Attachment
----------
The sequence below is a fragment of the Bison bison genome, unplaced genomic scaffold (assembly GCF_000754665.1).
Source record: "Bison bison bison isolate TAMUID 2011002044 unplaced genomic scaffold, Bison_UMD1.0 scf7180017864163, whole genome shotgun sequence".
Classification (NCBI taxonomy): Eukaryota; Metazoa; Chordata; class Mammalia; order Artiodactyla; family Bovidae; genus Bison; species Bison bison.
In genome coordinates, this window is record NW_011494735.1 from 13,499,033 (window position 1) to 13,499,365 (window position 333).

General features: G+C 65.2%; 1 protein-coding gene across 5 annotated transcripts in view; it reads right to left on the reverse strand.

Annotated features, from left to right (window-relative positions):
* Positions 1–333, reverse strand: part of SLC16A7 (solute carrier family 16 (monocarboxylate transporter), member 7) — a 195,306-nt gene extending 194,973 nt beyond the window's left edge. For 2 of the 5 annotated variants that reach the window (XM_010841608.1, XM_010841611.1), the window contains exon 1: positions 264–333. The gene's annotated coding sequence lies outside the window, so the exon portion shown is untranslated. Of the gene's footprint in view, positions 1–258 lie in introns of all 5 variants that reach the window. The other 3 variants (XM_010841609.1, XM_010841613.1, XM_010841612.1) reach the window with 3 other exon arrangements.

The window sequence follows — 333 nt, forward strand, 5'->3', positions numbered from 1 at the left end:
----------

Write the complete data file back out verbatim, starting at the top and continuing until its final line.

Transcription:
The sequence below is a fragment of the Bison bison genome, unplaced genomic scaffold (assembly GCF_000754665.1).
Source record: "Bison bison bison isolate TAMUID 2011002044 unplaced genomic scaffold, Bison_UMD1.0 scf7180017864163, whole genome shotgun sequence".
Classification (NCBI taxonomy): Eukaryota; Metazoa; Chordata; class Mammalia; order Artiodactyla; family Bovidae; genus Bison; species Bison bison.
In genome coordinates, this window is record NW_011494735.1 from 13,499,033 (window position 1) to 13,499,365 (window position 333).

General features: G+C 65.2%; 1 protein-coding gene across 5 annotated transcripts in view; it reads right to left on the reverse strand.

Annotated features, from left to right (window-relative positions):
* Positions 1–333, reverse strand: part of SLC16A7 (solute carrier family 16 (monocarboxylate transporter), member 7) — a 195,306-nt gene extending 194,973 nt beyond the window's left edge. For 2 of the 5 annotated variants that reach the window (XM_010841608.1, XM_010841611.1), the window contains exon 1: positions 264–333. The gene's annotated coding sequence lies outside the window, so the exon portion shown is untranslated. Of the gene's footprint in view, positions 1–258 lie in introns of all 5 variants that reach the window. The other 3 variants (XM_010841609.1, XM_010841613.1, XM_010841612.1) reach the window with 3 other exon arrangements.

The window sequence follows — 333 nt, forward strand, 5'->3', positions numbered from 1 at the left end: